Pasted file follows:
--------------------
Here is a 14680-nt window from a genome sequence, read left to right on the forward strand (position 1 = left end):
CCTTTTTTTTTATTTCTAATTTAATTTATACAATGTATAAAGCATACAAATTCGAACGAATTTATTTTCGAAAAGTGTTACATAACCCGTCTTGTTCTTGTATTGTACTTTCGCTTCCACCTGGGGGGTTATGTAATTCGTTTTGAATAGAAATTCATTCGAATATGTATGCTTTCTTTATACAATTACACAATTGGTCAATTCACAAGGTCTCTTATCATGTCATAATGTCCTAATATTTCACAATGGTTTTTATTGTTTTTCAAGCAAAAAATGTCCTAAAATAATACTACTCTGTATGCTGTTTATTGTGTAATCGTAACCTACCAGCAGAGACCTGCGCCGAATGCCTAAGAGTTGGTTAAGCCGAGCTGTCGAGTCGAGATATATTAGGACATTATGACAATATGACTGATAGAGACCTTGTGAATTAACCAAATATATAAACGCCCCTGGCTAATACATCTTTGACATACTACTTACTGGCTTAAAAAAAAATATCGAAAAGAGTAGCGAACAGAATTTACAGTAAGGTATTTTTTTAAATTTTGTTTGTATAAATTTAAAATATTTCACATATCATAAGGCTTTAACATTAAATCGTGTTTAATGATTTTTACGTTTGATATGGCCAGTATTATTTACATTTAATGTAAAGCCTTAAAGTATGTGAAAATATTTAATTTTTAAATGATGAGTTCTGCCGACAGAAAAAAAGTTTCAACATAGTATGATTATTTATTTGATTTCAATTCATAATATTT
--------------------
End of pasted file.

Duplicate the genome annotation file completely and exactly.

Here is a 14680-nt window from a genome sequence, read left to right on the forward strand (position 1 = left end):
CCTTTTTTTTTATTTCTAATTTAATTTATACAATGTATAAAGCATACAAATTCGAACGAATTTATTTTCGAAAAGTGTTACATAACCCGTCTTGTTCTTGTATTGTACTTTCGCTTCCACCTGGGGGGTTATGTAATTCGTTTTGAATAGAAATTCATTCGAATATGTATGCTTTCTTTATACAATTACACAATTGGTCAATTCACAAGGTCTCTTATCATGTCATAATGTCCTAATATTTCACAATGGTTTTTATTGTTTTTCAAGCAAAAAATGTCCTAAAATAATACTACTCTGTATGCTGTTTATTGTGTAATCGTAACCTACCAGCAGAGACCTGCGCCGAATGCCTAAGAGTTGGTTAAGCCGAGCTGTCGAGTCGAGATATATTAGGACATTATGACAATATGACTGATAGAGACCTTGTGAATTAACCAAATATATAAACGCCCCTGGCTAATACATCTTTGACATACTACTTACTGGCTTAAAAAAAAATATCGAAAAGAGTAGCGAACAGAATTTACAGTAAGGTATTTTTTTAAATTTTGTTTGTATAAATTTAAAATATTTCACATATCATAAGGCTTTAACATTAAATCGTGTTTAATGATTTTTACGTTTGATATGGCCAGTATTATTTACATTTAATGTAAAGCCTTAAAGTATGTGAAAATATTTAATTTTTAAATGATGAGTTCTGCCGACAGAAAAAAAGTTTCAACATAGTATGATTATTTATTTGATTTCAATTCATAATATTT